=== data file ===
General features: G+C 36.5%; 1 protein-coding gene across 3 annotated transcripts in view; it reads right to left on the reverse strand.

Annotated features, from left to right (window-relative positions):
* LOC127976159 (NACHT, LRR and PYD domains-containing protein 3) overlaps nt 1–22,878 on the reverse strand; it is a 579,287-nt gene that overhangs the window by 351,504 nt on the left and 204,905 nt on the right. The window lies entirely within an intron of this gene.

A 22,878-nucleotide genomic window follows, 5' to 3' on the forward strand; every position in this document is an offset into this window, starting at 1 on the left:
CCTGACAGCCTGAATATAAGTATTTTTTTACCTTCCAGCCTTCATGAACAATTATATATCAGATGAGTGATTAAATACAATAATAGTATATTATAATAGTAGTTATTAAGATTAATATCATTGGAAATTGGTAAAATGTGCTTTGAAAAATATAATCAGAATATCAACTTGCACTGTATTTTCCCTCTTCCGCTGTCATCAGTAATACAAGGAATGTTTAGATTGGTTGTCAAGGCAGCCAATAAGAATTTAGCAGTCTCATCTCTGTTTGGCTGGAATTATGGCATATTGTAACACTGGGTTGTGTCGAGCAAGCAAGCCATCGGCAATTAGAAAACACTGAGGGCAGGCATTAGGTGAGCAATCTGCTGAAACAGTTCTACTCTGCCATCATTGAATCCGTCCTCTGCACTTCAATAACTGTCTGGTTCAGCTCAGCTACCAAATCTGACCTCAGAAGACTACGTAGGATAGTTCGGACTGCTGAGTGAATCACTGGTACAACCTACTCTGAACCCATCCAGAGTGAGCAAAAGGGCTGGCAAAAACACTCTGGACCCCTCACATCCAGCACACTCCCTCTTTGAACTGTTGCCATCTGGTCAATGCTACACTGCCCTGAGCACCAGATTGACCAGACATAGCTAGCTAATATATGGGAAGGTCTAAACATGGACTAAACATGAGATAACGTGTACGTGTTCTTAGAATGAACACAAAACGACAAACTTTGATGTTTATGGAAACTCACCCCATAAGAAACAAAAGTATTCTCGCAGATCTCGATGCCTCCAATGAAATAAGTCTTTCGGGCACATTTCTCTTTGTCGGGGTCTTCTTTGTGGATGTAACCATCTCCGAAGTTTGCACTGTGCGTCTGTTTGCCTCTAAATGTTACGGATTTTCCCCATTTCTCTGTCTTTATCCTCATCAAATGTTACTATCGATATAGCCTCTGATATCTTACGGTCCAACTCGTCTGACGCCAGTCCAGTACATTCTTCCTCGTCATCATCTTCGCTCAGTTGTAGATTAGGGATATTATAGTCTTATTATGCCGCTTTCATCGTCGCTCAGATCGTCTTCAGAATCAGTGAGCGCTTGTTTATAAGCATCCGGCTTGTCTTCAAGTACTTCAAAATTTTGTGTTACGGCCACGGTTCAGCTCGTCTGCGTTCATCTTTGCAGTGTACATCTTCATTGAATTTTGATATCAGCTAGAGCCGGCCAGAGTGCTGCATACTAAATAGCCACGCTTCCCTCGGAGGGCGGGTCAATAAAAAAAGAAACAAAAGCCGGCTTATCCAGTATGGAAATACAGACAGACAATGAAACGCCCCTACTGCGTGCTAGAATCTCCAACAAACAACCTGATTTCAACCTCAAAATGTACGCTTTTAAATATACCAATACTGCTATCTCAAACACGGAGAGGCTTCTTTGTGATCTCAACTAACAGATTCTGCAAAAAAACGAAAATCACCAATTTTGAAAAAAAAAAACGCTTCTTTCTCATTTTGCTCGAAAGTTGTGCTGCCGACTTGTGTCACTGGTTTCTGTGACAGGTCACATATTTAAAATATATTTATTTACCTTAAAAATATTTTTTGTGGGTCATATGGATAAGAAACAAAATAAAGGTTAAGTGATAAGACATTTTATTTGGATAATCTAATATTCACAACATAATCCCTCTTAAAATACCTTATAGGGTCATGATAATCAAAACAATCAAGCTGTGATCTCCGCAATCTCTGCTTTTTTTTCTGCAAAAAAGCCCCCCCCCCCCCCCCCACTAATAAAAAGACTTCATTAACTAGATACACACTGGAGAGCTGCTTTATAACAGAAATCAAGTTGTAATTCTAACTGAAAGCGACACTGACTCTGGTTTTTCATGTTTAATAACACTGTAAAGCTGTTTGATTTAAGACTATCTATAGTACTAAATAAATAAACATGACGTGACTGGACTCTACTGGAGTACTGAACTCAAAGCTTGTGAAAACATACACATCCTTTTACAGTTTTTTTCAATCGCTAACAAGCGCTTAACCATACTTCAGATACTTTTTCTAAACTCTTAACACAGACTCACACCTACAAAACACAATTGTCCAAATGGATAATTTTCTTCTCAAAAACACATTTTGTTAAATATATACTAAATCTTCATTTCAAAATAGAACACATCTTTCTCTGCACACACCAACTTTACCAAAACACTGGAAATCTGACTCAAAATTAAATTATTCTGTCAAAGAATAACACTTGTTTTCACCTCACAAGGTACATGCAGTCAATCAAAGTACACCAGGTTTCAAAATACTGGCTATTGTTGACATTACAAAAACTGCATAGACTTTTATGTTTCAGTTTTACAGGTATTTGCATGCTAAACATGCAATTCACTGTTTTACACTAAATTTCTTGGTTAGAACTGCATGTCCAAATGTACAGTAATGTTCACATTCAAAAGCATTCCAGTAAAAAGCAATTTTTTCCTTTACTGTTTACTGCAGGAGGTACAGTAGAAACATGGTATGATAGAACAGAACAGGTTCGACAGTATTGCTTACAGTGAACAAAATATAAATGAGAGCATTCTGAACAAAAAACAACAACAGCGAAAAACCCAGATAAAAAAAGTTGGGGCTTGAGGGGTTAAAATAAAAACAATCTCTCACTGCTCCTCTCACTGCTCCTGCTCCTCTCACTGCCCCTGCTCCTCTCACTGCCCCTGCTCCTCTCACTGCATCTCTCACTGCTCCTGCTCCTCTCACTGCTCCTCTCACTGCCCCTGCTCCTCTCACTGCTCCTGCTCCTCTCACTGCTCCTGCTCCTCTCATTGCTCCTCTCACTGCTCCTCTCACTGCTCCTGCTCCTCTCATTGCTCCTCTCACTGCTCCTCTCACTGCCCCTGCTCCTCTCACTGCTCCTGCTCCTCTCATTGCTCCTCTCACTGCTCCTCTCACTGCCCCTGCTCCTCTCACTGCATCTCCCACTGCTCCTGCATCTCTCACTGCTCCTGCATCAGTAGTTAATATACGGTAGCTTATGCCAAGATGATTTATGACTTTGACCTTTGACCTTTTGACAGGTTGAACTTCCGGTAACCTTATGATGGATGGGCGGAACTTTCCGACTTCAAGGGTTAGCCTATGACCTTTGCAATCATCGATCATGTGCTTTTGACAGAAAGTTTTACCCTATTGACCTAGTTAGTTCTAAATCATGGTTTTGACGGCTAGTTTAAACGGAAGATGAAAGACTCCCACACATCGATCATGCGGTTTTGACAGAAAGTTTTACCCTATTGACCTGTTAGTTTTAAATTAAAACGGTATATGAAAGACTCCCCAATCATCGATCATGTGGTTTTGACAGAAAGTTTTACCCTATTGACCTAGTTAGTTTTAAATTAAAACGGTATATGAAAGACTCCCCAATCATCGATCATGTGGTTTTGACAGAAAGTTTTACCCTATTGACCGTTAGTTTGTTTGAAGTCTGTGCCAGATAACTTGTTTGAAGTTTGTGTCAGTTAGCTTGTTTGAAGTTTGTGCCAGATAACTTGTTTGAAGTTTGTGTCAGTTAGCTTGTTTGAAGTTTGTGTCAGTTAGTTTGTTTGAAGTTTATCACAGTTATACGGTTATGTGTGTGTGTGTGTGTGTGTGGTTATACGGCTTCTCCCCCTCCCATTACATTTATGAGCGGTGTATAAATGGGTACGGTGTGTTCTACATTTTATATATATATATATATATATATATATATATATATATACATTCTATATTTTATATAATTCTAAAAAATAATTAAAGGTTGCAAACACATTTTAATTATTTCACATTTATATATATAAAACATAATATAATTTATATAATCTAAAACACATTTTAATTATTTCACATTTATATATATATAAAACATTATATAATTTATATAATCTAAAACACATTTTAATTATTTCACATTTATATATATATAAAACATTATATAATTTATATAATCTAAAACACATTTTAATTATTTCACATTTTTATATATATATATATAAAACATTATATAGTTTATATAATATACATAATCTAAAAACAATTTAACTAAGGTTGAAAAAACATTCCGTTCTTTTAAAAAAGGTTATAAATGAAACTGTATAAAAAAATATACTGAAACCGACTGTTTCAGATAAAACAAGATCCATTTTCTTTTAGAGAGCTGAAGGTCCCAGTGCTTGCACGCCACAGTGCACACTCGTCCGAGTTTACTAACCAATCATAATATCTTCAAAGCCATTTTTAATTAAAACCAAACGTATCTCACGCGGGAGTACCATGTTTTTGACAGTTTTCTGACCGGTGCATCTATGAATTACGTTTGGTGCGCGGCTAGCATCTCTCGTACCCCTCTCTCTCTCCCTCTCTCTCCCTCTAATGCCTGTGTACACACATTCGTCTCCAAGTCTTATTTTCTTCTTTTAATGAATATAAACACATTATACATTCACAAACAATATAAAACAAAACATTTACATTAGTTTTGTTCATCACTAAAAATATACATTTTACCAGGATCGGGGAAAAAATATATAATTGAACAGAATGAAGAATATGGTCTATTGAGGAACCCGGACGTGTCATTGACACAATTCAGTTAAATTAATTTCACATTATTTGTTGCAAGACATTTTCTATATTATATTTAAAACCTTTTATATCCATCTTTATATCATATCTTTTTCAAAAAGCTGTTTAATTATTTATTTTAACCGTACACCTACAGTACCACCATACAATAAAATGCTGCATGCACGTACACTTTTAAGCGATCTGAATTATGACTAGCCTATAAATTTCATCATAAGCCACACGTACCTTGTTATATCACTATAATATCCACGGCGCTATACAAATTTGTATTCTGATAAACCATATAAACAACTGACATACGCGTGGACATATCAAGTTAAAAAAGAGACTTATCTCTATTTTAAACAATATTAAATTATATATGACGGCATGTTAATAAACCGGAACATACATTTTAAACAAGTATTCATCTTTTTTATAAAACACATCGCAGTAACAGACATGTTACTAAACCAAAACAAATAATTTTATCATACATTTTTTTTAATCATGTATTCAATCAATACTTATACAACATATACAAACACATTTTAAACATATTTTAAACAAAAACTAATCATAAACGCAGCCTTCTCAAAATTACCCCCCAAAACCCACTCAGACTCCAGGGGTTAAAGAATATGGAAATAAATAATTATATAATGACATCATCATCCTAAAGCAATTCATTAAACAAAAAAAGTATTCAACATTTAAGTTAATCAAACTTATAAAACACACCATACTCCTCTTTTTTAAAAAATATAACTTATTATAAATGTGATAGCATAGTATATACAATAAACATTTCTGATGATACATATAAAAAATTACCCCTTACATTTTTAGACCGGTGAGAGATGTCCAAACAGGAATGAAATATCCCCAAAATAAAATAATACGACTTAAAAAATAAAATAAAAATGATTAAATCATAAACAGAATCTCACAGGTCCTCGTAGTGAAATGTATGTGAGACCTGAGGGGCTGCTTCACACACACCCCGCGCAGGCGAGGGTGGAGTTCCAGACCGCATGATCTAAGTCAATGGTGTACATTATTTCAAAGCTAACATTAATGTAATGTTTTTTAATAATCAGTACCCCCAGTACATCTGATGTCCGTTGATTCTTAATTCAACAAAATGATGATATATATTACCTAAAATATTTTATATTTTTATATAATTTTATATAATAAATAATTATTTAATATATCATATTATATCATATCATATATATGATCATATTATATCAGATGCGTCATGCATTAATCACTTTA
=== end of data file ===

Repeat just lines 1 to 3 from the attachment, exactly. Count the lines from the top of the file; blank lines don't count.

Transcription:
General features: G+C 36.5%; 1 protein-coding gene across 3 annotated transcripts in view; it reads right to left on the reverse strand.

Annotated features, from left to right (window-relative positions):
* LOC127976159 (NACHT, LRR and PYD domains-containing protein 3) overlaps nt 1–22,878 on the reverse strand; it is a 579,287-nt gene that overhangs the window by 351,504 nt on the left and 204,905 nt on the right. The window lies entirely within an intron of this gene.